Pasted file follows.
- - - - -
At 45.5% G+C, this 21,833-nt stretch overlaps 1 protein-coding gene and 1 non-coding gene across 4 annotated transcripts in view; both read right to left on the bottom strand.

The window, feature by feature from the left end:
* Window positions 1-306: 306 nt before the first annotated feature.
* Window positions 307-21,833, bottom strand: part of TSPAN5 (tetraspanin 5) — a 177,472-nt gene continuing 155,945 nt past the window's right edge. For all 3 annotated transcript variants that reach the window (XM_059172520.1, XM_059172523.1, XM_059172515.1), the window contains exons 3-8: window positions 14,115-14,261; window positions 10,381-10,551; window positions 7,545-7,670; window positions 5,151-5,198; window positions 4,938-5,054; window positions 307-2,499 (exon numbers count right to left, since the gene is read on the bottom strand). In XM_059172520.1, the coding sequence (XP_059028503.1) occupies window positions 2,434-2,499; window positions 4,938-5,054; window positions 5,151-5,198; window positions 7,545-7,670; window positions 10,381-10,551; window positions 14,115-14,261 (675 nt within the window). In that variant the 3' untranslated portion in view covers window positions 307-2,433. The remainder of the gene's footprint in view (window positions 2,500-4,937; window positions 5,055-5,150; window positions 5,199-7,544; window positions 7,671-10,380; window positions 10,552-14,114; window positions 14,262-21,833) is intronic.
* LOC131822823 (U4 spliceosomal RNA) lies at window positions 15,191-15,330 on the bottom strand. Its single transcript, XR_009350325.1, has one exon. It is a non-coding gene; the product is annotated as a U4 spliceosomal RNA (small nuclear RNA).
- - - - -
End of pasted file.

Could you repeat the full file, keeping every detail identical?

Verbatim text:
At 45.5% G+C, this 21,833-nt stretch overlaps 1 protein-coding gene and 1 non-coding gene across 4 annotated transcripts in view; both read right to left on the bottom strand.

The window, feature by feature from the left end:
* Window positions 1-306: 306 nt before the first annotated feature.
* Window positions 307-21,833, bottom strand: part of TSPAN5 (tetraspanin 5) — a 177,472-nt gene continuing 155,945 nt past the window's right edge. For all 3 annotated transcript variants that reach the window (XM_059172520.1, XM_059172523.1, XM_059172515.1), the window contains exons 3-8: window positions 14,115-14,261; window positions 10,381-10,551; window positions 7,545-7,670; window positions 5,151-5,198; window positions 4,938-5,054; window positions 307-2,499 (exon numbers count right to left, since the gene is read on the bottom strand). In XM_059172520.1, the coding sequence (XP_059028503.1) occupies window positions 2,434-2,499; window positions 4,938-5,054; window positions 5,151-5,198; window positions 7,545-7,670; window positions 10,381-10,551; window positions 14,115-14,261 (675 nt within the window). In that variant the 3' untranslated portion in view covers window positions 307-2,433. The remainder of the gene's footprint in view (window positions 2,500-4,937; window positions 5,055-5,150; window positions 5,199-7,544; window positions 7,671-10,380; window positions 10,552-14,114; window positions 14,262-21,833) is intronic.
* LOC131822823 (U4 spliceosomal RNA) lies at window positions 15,191-15,330 on the bottom strand. Its single transcript, XR_009350325.1, has one exon. It is a non-coding gene; the product is annotated as a U4 spliceosomal RNA (small nuclear RNA).